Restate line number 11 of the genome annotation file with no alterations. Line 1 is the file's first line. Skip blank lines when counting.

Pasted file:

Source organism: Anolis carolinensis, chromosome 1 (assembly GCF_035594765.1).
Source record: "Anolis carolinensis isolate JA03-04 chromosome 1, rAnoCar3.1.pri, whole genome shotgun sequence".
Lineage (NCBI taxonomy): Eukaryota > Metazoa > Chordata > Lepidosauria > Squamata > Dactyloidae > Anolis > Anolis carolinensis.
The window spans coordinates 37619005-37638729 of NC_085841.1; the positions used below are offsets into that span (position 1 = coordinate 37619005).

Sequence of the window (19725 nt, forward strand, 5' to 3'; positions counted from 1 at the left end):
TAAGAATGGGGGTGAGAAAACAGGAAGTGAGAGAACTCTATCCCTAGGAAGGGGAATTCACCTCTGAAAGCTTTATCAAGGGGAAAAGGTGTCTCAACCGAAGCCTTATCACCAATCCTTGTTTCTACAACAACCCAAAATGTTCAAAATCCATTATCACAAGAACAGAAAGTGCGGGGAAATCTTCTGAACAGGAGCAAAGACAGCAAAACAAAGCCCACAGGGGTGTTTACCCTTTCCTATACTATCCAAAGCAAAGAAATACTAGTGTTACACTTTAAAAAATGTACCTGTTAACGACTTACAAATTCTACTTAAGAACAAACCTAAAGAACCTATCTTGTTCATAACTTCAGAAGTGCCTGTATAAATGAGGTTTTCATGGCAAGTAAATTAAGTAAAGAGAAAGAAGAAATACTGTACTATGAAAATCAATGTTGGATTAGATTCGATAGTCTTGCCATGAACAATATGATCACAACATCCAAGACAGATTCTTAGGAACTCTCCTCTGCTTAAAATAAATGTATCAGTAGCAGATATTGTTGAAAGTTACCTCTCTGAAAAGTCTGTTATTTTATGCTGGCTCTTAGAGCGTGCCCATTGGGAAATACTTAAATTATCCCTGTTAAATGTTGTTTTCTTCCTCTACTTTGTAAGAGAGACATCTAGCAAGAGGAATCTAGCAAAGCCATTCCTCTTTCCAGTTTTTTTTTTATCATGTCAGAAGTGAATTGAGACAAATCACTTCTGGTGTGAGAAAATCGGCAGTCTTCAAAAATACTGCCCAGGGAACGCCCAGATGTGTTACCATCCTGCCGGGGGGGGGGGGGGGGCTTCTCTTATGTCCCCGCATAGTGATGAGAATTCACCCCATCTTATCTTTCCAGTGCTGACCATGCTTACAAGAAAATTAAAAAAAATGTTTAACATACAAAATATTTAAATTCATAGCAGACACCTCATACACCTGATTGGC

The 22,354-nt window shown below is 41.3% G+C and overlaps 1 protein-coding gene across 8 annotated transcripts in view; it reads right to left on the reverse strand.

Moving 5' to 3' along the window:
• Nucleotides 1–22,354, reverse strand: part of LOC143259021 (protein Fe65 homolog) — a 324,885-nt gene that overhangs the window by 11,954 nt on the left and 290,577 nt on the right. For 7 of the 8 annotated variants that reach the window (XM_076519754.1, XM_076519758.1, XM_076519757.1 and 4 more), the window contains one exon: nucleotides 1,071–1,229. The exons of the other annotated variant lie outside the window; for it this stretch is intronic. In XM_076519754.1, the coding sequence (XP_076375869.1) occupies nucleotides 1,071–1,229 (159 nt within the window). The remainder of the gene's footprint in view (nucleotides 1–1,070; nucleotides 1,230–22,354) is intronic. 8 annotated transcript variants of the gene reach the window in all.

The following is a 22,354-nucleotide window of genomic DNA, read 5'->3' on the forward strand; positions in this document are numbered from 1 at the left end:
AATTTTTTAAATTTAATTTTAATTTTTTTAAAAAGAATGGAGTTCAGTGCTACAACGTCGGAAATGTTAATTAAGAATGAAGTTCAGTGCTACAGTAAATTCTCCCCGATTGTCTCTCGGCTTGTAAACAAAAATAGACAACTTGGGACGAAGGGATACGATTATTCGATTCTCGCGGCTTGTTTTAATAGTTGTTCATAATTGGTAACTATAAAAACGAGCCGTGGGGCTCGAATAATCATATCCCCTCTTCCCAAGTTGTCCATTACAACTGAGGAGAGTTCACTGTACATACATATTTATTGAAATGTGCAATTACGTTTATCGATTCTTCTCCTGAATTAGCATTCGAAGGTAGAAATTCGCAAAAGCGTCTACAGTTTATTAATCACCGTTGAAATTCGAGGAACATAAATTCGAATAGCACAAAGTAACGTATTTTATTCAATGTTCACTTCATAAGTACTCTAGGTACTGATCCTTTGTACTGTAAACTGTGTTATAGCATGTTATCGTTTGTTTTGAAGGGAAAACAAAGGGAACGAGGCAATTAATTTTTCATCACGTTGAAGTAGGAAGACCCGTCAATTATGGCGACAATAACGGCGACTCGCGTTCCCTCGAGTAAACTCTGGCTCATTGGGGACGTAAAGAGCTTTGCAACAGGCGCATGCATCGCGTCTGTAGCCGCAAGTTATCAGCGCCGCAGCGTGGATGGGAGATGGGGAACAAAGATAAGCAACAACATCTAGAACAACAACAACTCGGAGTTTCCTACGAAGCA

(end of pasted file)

AATTTTTTAAATTTAATTTTAATTTTTTTAAAAAGAATGGAGTTCAGTGCTACAACGTCGGAAATGTTAATTAAGAATGAAGTTCAGTGCTACAGTAAATTCTCCCCGATTGTCTCTCGGCTTGTAAACAAAAATAGACAACTTGGGACGAAGGGATACGATTATTCGATTCTCGCGGCTTGTTTTAATAGTTGTTCATAATTGGTAACTATAAAAACGAGCCGTGGGGCTCGAATAATCATATCCCCTCTTCCCAAGTTGTCCATTACAACTGAGGAGAGTTCACTGTACATACATATTTATTGAAATGTGCAATTACGTTTATCGATTCTTCTCCTGAATTAGCATTCGAAGGTAGAAATTCGCAAAAGCGTCTACAGTTTATTAATCACCGTTGAAATTCGAGGAACATAAATTCGAATAGCACAAAGTAACGTATTTTATTCAATGTTCACTTCATAAGTACTCTAGGTACTGATCCTTTGTACTGTAAACTGTGTTATAGCATGTTATCGTTTGTTTTGAAGGGAAAACAAAGGGAACGAGGCAATTAATTTTTCATCACGTTGAAGTAGGAAGACCCGTCAATTATGGCGACAATAACGGCGACTCGCGTTCCCTCGAGTAAACTCTGGCTCATTGGGGACGTAAAGAGCTTTGCAACAGGCGCATGCATCGCGTCTGTAGCCGCAAGTTATCAGCGCCGCAGCGTGGATGGGAGATGGGGAACAAAGATAAGCAACAACATCTAGAACAACAACAACTCGGAGTTTCCTACGAAGCA